Representatives of Washington's two leading landlord groups called on the city government yesterday to take over supervision of evictions from the undermanned U.S. Marshals Service to ease a rising backlog of evictions.
James G. Banks, executive vice president of the Washington Board of Realtors, and Donald Slatton, executive vice president of the Apartment and Office Building Association, told a D.C. City Council committee that city landlords would pay off-duty police officers to oversee the evictions.
Washington is the only jurisdiction in the country where U.S. marshals, who protect federal prisoners and provide courtroom security, oversee evictions of tenants who have failed to pay their rent. In most jurisdictions the sheriff's department accompanies eviction crews and oversees the removal of a tenant's belongings.
Last year 2,700 Washington families were evicted for nonpayment of rent, said D.C. Superior Court administrator Larry Polansky. He said 23,000 writs were issued for evictions but many of these were repeats because the 90-day life of the writs expired before they could be executed and landlords received new ones. In other cases, tenants avoided eviction by paying rent.
The Marshals Service has a backlog of 2,000 evictions that have been approved by the court but not carried out, the landlords told the committee yesterday.
Council member John Ray, chairman of the Consumer and Regulatory Affairs Committee, called yesterday's roundtable discussion on the growing eviction problem. He said he supported transferring eviction duties from the federal to the city government, but that he was unsure which local government agency should get the job.
"The marshals don't want to do it," Ray said after the informal hearing. "It is a second-class activity to them and they don't have the manpower to do it."
"We welcome the proposal to transfer evictions because of the manpower shortage. We try and start out every morning with the intention to do evictions but with the workload from the courts, evictions are not our top priority," said Daniel Wigfall, chief deputy U.S. marshal.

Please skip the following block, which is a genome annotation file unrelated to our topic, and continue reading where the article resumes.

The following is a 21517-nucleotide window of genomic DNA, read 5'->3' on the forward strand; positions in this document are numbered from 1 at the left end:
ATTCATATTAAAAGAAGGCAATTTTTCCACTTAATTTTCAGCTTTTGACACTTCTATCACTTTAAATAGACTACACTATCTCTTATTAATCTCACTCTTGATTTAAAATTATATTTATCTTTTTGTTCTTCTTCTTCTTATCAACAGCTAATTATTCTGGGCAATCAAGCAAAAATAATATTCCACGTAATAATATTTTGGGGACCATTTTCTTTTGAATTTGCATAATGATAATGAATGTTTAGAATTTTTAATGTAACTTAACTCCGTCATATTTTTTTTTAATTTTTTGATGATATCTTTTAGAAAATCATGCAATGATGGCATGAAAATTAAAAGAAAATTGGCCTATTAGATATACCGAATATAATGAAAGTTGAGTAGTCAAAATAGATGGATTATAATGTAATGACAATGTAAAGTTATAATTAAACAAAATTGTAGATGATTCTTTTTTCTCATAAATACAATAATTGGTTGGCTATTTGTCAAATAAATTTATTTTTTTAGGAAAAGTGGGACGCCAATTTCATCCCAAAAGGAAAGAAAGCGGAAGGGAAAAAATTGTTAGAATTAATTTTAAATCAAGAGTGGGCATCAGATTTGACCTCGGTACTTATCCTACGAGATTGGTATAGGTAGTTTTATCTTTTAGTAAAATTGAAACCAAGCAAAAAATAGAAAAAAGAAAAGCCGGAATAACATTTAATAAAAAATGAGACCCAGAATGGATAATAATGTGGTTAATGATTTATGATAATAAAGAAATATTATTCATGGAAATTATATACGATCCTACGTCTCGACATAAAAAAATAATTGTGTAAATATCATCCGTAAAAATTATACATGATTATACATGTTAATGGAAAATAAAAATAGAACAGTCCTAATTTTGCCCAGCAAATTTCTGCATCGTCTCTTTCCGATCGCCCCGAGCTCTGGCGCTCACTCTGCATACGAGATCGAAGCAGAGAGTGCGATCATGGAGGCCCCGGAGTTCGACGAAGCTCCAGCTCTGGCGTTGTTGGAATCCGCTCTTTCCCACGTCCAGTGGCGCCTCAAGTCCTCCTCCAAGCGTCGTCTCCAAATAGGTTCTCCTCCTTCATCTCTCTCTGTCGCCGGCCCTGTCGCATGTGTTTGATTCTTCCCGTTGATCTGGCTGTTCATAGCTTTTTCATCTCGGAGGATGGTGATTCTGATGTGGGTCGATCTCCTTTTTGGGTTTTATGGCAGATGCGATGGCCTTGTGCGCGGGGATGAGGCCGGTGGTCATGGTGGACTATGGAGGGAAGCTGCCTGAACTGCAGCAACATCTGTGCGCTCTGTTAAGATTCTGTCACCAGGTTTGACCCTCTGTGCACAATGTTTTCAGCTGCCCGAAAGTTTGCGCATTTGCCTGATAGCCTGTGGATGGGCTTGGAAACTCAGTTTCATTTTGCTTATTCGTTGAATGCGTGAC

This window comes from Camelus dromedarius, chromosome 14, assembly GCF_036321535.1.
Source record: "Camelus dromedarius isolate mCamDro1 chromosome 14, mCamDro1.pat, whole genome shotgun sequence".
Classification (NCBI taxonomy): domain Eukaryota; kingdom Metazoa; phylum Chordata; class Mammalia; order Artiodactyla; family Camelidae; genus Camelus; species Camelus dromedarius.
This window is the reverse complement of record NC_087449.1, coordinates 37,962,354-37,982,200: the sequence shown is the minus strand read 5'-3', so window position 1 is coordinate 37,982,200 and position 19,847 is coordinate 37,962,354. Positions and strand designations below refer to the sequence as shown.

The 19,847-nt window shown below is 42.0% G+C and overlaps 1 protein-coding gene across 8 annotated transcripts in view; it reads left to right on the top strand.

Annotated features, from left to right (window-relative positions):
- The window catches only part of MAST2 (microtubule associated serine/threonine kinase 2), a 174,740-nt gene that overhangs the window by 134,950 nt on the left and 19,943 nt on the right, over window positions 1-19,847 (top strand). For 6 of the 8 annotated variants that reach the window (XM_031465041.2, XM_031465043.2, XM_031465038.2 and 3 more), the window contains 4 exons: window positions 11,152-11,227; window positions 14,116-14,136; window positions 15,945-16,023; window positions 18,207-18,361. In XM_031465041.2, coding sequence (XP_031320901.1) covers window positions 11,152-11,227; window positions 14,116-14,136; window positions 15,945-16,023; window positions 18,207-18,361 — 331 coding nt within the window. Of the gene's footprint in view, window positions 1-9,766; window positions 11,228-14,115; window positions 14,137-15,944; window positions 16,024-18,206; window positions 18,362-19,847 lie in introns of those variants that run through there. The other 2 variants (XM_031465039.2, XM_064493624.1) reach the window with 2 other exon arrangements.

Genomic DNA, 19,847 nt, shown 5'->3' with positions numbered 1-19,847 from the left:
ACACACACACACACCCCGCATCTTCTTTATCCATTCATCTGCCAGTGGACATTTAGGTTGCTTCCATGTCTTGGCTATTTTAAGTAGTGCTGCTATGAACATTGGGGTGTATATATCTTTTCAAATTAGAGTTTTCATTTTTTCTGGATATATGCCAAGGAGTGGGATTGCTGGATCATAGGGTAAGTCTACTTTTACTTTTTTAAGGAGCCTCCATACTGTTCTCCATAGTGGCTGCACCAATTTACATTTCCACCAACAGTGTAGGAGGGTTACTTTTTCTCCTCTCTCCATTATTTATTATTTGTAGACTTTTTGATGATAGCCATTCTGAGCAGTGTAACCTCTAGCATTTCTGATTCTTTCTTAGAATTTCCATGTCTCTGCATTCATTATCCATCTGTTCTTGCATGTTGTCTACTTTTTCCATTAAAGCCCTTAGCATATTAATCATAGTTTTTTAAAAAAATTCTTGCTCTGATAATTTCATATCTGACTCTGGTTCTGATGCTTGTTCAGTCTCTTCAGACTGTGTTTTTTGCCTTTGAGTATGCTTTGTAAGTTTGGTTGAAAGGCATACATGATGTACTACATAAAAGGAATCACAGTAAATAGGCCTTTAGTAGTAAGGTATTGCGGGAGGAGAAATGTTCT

He said 104 marshals are assigned to the District, but 14 are generally out every day because of sick leave or vacation. Of the remaining 90, 60 are assigned to the cellblock and courtrooms of D.C. Superior Court and 30 to the warrant squad, U.S. District Court and other duties.
But Capt. Sammie Morrison, finance officer of the city police department, said, "We are not looking to get involved" in evictions. "It would necessitate additional police officers and we are not looking for work not identified as police work."
The city housing department, with 12,000 public housing units, is Washington's largest landlord. Housing department director James E. Clay agreed with the private landlords yesterday that "it is very difficult for us to collect rents when they tenants see we are in the position to take no action against those who ignore us."
Clay said his department is looking at the transfer proposal, but he was not ready to endorse it.
Last year landlords, who say they are losing thousands of dollars because of the city's lax eviction system, agreed to pay marshals overtime to carry out evictions on Saturdays.
But the weekend evictions brought vociferous criticism from local tenant organizations. D.C. Mayor Marion Barry intervened in November, and the U.S. Justice Department, which had originally approved the plan, decided it needed further study. No Saturday evictions have been carried out since then.